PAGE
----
A Defence secretary who has publicly and repeatedly scorned his 16-month Iraq withdrawal plan. A national security adviser who is a longtime buddy of his Republican nemesis. And a secretary of state who did everything short of take out a hit on him to scupper his chances of becoming the Democratic nominee. With friends like these at the top of president-elect Barack Obama's foreign policy team, who needs enemies overseas?
Had John McCain won the election, this is the sort of foreign policy team you would expect. Robert Gates, the Bush appointee who oversaw the US troop surge in Iraq that McCain championed and Obama opposed, as defence secretary. And General Jim Jones, a friend of McCain's since the Vietnam era, as national security adviser.
For a candidate who launched his campaign from a springboard of implacable opposition to the war in Iraq, appointing two veteran hawks with Republican Party associations might seem like a surprising opening gambit to a new era of foreign policy.
But the appointment of Hillary Clinton as secretary of state is regarded president-elect Barack Obama's most audacious move. "You've got to be kidding," neatly sums up the initial reaction in Washington from Republicans and Democrats alike.
Washington Democrats, even die-hard Clinton supporters, were stunned. That Obama owed her something was not disputed; the knife-fight-in-a-phone-box tactics employed during the primary season proved invaluable in a presidential race that was a bare-knuckle free-for-all. And she had, after an initially churlish concession, proven herself a team player by throwing her weight wholeheartedly behind the Obama campaign.
During the initial post-primary discussions between the two, Obama did not broach the position of secretary of state. Nor did Clinton raise it, directly or otherwise. The Democratic Party echo chamber that demanded she be named as Obama's running mate understood the old diplomatic rule applied when it came to the number-one foreign policy job; don't ask for what you haven't a snowball's chance in hell of receiving.
So when Obama invited Clinton to a meeting a week after his election victory, she still had no inkling that he was poised to offer her the most high-profile appointment outside of the presidency. There were rumours that education or commerce might be offered but Clinton's Plan B was to land the chair of a high-profile senate committee – foreign relations being the preferred choice – and then wait around for a vacancy on the Supreme Court.
It is understood discussions about Clinton's appointment were confined to Obama's close friends and advisers Valerie Jarrett and Peter Rouse, vice-president Joe Biden and chief of staff Rahm Emmanuel, a longtime friend of the Clintons. John Podesta, another Clinton loyalist who co-chairs Obama's transition team with Jarrett and Rouse, was also consulted.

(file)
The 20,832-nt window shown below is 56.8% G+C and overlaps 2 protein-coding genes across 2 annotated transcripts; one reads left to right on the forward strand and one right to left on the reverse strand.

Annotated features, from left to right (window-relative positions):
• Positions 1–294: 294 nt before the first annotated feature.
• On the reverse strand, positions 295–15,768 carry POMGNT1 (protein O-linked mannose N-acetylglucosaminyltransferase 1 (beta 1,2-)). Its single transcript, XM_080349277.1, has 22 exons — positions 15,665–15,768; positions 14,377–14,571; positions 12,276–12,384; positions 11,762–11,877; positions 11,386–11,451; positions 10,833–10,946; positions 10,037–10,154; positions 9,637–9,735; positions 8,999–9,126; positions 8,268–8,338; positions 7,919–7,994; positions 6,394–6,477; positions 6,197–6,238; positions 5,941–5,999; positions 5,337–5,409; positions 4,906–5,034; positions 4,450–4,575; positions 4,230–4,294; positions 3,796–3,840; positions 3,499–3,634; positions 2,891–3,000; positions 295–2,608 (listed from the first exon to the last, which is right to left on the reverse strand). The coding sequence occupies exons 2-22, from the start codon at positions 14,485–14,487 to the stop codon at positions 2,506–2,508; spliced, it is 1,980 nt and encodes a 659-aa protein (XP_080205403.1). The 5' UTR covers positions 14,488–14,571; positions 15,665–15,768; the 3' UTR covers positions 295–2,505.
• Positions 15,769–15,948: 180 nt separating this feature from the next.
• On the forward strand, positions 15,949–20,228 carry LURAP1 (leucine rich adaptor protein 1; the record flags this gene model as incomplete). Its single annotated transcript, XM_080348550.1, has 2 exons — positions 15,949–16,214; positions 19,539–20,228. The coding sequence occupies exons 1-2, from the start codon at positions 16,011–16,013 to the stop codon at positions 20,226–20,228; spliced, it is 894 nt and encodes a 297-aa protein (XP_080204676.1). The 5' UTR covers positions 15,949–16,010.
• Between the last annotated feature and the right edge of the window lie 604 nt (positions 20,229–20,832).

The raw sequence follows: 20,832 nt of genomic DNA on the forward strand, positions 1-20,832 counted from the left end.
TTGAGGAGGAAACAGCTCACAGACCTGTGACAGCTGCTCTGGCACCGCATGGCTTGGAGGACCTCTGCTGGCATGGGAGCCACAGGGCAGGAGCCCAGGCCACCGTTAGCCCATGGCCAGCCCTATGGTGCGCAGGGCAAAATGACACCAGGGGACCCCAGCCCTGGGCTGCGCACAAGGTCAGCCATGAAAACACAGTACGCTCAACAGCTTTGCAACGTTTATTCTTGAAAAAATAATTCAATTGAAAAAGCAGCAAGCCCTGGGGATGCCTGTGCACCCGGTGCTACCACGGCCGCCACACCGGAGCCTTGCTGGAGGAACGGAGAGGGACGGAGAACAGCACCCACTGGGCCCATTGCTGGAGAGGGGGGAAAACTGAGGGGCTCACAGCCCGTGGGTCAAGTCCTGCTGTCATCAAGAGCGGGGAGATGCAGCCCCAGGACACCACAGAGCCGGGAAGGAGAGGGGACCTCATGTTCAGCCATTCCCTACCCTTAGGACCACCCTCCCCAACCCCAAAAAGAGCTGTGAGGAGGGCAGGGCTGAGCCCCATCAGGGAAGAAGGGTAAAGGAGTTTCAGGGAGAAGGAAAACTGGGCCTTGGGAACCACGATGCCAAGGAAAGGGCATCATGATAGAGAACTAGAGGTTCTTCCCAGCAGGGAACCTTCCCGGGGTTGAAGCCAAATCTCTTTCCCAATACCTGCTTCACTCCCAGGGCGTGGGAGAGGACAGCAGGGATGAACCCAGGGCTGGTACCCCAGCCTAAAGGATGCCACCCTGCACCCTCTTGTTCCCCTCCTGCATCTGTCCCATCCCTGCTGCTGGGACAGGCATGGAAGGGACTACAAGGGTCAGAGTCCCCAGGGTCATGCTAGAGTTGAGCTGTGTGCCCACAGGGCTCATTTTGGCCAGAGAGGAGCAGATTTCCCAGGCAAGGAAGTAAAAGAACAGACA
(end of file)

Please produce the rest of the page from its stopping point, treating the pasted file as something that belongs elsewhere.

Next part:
Cut to the quick
Washington insiders say several of Obama's allies are cut to the quick, especially senator John Kerry, who had thrown his weight behind Obama from the outset and had lobbied furiously for the position. So too had Bill Richardson, a former Clinton cabinet member whose early endorsement of Obama was rewarded with the distinctly less glamorous post of commerce secretary. Paul Begala, a former Clinton strategist, summed it up thus: "During the campaign, you stab your enemies. During the transition, you stab your friends."
Obama's anti-war supporters are furious. Slamming Clinton's appointment, Peter LaVenia, co-chair of the Green Party, which endorsed Obama, told the Sunday Tribune: "The fact that not one senator or house member who voted against the war has been considered worthy to join his foreign policy team suggests that [Obama's] policies will continue the bellicose policies of previous administrations."
Aside from Clinton's support for the war in Iraq and her uneasy truce with Obama, there were other glaring obstacles to her appointment. There was the question of whether she had the necessary experience. After all, it was Obama who dismissed her foreign policy credentials as being limited to "drinking cups of tea with ambassadors' wives". And what about the claims of sniper fire in Bosnia? It's all very well to exaggerate the risks you took for world peace as a contender for the nomination. A secretary of state who is prone to embroidering the facts is quite another matter.
There were also reservations within the Obama camp about whether she could be trusted to subsume personal misgivings about his foreign policy agenda. Would she find the international stage an irresistible venue for a spot of freelancing? Which, for Obama's advisers, raised the most vexing question of all; what to do about Bill?